Princeton University

School of Engineering & Applied Science

Closing the terahertz gap: Tiny laser is an important step toward new sensors

In a major step toward developing portable scanners that can rapidly measure molecules in pharmaceuticals or classify tissue in patients’ skin, researchers have created an imaging system that uses lasers small and efficient enough to fit on a microchip.

Strange warping geometry helps to push scientific boundaries

Atomic interactions in everyday solids and liquids are so complex that some of these materials’ properties continue to elude physicists’ understanding. Solving the problems mathematically is beyond the capabilities of modern computers, so scientists at Princeton University have turned to an unusual branch of geometry instead.

 

Electrical engineering faculty receive presidential early-career awards

Four faculty members of the School of Engineering and Applied Science, including two from electrical engineering, have been named recipients of the Presidential Early Career Award for Scientists and Engineers, the highest honor bestowed by the U.S. government on science and engineering professionals in the early stages of their research careers.

Lamme Award honors Vince Poor for leadership in engineering education and research

H. Vincent Poor, who served as Princeton's dean of engineering from 2006 to 2016, has been awarded the Benjamin Garver Lamme Award, honoring more than four decades of contributions to engineering education.

Research collaboration with Qualcomm Technologies selected to receive Dean for Research Innovation funding

A collaboration between Qualcomm Technologies, Inc. and researchers from Princeton's Department of Electrical Engineering aims to open up new capacity for mobile phones and other wireless devices to connect to the internet by expanding use of the electromagnetic spectrum, the "highway" that carries wireless signals.

EE group wins top prize at Innovation Forum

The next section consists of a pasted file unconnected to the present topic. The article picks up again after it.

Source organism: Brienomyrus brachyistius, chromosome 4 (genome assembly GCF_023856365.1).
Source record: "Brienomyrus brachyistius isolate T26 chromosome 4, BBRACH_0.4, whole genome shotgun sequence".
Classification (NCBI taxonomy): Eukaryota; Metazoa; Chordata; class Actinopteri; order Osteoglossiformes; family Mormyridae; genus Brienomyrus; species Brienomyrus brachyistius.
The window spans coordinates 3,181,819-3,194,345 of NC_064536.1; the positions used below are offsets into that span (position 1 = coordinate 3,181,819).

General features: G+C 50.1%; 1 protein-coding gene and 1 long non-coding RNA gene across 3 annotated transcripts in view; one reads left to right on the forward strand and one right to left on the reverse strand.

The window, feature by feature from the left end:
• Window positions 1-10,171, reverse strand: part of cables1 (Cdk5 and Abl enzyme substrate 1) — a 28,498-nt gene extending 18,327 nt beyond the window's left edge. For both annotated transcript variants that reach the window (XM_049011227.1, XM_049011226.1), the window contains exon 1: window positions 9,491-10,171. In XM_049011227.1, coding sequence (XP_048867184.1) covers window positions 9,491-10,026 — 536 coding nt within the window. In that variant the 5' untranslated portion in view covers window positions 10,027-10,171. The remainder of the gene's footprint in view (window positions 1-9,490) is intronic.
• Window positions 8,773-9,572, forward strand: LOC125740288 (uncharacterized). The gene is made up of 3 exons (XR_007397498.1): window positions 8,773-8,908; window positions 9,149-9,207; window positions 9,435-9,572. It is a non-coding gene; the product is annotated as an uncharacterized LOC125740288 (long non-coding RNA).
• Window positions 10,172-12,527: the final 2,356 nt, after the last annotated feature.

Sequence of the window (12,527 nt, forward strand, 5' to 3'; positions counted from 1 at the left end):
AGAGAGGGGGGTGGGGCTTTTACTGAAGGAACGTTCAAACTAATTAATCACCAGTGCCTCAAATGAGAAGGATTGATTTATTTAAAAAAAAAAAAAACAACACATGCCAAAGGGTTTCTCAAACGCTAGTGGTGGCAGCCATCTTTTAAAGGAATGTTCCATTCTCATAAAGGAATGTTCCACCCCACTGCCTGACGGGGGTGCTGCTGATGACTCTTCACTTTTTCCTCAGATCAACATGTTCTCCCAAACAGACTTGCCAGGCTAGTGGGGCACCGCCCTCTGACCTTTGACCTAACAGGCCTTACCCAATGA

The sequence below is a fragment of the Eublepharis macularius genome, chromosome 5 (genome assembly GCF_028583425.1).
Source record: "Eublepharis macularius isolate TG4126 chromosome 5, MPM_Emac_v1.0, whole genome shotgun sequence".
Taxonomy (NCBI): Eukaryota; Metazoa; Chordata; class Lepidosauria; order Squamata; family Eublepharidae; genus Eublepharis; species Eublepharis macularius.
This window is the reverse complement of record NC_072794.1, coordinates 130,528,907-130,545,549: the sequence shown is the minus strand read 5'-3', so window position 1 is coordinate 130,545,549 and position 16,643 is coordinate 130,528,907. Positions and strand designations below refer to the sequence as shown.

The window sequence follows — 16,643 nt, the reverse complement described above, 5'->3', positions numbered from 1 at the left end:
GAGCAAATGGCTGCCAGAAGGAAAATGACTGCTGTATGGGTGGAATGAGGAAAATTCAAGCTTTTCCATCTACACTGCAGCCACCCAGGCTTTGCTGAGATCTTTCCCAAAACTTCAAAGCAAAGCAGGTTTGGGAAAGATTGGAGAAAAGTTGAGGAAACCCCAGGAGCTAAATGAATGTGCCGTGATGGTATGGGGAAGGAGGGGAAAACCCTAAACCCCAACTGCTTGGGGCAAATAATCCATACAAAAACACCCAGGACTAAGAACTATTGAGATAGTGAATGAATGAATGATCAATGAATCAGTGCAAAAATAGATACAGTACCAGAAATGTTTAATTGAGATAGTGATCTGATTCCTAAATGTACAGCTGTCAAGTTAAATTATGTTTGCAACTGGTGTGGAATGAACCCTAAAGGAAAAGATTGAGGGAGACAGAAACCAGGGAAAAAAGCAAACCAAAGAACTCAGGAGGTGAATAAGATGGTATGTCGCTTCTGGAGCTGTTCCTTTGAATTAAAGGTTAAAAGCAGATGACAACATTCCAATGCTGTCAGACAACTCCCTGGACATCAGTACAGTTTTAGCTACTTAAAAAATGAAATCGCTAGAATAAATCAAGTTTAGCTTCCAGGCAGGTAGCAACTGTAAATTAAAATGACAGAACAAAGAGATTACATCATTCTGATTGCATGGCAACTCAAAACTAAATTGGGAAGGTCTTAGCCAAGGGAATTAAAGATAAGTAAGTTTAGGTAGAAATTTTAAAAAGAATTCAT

Researchers unveiled technical advances such as a portable device that could reduce injuries, costs and pain associated with intravenous injections and a power architecture that slashes data centers’ electric bills at Princeton University’s 14th annual Innovation Forum on Wednesday, February 27.

Sharad Malik named Outstanding Researcher by Intel

Chair of electrical engineering Sharad Malik has received the Outstanding Researcher Award from Intel Labs, one of four such awards that honor major innovations in emerging technologies.

New technology marks a key step toward shrinking a medical lab to fit on fingertip

Identifying a patient’s viral infection or diagnosing a blood disorder usually requires a lab and skilled technicians. Now researchers co-led by EE professor Kaushik Sengupta have developed a new technology that goes a long way toward replacing the lab with a single microchip.

 

Claire Gmachl named head of Whitman College at Princeton

Claire Gmachl, the Eugene Higgins Professor of Electrical Engineering, has been named head of Whitman College, one of Princeton’s six residential colleges. She will begin her four-year term on July 1.

Graduate alumna seeks new ways for quantum computing to mature

Graduate alumna and Intel research scientist Sonika Johri has called for a more application-driven approach to designing quantum computers, which use quantum mechanics to solve problems beyond conventional computers’ capabilities.

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